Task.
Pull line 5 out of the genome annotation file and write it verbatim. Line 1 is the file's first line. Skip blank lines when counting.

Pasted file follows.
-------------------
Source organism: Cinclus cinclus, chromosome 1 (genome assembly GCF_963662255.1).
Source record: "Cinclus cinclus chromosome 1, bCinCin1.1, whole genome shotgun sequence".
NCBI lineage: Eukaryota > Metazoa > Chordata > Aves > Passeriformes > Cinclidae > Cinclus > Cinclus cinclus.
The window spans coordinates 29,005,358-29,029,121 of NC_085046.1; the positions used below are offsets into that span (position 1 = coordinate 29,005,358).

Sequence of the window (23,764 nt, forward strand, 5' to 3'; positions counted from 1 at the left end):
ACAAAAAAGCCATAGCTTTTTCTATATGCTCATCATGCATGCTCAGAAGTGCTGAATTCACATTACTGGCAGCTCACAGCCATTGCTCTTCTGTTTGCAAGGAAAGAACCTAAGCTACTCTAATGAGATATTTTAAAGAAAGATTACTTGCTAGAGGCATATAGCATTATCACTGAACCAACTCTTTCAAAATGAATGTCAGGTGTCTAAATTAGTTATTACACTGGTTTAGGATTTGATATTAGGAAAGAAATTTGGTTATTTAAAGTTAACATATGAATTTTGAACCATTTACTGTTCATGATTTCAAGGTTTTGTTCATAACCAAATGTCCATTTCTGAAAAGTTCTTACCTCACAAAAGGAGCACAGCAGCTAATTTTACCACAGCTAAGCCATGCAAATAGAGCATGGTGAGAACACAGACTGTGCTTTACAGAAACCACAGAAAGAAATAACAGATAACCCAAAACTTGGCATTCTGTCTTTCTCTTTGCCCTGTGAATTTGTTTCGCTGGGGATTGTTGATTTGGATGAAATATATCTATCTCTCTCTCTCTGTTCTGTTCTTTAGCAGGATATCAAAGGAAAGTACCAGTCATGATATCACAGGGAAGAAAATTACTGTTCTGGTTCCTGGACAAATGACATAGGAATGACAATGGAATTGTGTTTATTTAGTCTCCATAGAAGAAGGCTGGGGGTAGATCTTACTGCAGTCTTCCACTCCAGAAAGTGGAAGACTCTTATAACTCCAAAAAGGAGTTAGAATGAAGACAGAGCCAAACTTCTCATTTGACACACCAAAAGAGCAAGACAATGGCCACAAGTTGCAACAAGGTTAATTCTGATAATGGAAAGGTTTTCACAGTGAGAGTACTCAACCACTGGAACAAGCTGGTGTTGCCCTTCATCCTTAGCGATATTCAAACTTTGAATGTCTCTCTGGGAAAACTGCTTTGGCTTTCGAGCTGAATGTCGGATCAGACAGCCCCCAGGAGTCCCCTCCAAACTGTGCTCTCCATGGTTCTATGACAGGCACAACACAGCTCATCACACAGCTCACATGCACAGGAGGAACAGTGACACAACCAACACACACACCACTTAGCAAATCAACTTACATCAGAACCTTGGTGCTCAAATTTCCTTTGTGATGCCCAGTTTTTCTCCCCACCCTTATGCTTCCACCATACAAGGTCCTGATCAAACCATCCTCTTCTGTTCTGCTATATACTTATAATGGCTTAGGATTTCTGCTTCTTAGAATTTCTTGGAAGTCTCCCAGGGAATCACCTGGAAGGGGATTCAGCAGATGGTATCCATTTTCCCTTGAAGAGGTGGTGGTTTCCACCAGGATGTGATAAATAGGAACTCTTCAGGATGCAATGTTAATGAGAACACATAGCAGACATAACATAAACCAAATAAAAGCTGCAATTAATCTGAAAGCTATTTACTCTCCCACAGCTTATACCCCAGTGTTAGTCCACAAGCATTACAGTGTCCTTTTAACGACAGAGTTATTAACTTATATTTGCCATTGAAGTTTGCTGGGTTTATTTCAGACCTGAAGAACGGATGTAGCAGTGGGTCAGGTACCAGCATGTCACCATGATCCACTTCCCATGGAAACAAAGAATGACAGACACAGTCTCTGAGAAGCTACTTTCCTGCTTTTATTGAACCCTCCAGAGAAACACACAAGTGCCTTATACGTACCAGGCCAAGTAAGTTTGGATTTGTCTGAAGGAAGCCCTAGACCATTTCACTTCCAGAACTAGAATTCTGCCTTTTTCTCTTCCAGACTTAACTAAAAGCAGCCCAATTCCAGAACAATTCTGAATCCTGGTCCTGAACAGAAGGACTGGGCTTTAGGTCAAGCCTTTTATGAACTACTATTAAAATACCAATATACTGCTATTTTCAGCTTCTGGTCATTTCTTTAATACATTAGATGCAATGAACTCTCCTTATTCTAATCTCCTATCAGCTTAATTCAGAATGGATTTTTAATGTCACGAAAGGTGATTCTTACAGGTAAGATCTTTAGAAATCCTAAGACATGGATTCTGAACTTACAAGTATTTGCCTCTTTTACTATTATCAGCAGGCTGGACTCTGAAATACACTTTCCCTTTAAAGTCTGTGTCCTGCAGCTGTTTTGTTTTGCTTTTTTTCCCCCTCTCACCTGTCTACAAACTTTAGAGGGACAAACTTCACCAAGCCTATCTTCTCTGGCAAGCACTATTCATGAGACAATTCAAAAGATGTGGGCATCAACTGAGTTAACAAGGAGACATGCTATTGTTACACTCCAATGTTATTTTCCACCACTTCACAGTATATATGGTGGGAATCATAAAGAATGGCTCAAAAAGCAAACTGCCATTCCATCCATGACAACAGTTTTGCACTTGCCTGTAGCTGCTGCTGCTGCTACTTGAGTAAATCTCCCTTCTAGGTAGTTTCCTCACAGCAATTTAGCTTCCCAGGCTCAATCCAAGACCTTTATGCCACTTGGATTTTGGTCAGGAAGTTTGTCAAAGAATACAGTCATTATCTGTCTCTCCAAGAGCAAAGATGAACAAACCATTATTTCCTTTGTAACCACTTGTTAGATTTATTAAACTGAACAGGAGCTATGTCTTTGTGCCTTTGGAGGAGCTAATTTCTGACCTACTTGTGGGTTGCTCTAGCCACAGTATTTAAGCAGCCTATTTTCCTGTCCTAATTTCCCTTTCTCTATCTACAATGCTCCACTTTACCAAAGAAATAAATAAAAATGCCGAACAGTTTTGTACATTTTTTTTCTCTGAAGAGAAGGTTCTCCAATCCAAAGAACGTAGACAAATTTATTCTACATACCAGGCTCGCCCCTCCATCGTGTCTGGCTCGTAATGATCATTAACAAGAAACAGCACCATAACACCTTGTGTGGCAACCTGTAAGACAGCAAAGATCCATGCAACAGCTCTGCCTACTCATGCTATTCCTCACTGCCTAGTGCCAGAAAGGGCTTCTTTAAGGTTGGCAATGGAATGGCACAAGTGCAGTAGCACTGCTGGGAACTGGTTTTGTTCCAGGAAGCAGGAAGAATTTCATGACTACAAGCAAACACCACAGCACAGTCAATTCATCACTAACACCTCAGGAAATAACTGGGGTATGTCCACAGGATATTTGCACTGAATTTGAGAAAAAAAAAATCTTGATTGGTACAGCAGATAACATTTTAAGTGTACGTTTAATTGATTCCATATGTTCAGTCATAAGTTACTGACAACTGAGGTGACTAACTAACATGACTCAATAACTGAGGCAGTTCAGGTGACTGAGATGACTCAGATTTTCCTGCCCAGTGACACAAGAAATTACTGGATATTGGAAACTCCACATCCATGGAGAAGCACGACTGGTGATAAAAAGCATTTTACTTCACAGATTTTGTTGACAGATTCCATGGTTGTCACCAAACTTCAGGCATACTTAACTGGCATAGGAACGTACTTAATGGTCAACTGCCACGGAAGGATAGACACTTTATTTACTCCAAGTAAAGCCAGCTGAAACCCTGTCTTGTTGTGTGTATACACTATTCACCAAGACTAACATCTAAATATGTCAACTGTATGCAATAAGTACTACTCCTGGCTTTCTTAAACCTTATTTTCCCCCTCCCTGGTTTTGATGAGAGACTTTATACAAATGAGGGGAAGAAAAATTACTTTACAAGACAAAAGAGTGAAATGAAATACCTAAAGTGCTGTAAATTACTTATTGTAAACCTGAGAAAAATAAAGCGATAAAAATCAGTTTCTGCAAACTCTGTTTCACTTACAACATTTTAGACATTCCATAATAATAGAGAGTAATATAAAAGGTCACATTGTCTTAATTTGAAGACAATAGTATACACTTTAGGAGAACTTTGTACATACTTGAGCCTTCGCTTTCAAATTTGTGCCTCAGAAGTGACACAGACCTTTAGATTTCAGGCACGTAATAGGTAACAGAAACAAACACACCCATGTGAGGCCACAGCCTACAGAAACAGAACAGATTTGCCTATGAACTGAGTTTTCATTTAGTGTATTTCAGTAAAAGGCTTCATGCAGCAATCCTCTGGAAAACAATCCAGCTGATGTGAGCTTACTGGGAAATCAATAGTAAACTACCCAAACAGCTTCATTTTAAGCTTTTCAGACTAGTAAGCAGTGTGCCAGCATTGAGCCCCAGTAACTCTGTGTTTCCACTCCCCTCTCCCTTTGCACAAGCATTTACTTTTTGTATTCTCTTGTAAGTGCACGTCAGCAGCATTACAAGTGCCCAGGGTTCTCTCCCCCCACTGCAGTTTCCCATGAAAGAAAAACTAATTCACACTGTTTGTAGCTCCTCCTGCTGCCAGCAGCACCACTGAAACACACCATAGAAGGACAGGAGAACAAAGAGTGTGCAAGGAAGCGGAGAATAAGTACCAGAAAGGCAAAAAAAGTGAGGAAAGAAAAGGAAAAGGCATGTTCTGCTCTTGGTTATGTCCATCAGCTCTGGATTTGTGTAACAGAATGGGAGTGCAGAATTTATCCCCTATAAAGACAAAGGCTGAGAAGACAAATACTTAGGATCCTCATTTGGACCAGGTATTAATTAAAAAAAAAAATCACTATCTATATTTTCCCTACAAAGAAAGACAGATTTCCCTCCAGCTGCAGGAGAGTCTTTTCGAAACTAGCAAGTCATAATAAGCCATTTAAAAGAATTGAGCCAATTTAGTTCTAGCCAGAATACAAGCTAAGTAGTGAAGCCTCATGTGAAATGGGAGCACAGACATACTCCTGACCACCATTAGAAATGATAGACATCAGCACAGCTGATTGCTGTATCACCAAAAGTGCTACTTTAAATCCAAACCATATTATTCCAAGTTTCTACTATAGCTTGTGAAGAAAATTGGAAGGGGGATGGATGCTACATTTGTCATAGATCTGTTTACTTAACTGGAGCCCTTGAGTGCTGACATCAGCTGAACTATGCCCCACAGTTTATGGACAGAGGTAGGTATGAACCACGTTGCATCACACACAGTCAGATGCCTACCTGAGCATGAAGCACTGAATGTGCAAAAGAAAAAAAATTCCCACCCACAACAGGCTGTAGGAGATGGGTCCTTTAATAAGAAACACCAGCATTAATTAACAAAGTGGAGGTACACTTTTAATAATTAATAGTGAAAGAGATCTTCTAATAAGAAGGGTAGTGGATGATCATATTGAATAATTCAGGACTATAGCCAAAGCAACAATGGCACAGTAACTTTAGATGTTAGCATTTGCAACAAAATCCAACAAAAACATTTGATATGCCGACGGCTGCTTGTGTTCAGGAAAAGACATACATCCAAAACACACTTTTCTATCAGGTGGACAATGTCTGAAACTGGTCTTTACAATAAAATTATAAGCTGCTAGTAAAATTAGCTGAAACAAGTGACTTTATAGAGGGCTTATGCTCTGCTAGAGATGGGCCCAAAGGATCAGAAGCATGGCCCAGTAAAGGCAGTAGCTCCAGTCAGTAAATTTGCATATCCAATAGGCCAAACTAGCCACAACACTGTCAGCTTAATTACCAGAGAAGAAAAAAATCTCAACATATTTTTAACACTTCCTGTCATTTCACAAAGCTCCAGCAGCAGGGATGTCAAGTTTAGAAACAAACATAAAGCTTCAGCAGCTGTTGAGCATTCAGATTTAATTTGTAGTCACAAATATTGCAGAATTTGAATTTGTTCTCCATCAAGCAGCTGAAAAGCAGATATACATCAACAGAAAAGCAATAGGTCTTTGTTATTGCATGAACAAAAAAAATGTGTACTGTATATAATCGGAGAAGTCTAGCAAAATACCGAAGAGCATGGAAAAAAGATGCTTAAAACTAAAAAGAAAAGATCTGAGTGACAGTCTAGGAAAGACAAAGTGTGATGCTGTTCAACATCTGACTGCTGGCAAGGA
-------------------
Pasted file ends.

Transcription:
Sequence of the window (23,764 nt, forward strand, 5' to 3'; positions counted from 1 at the left end):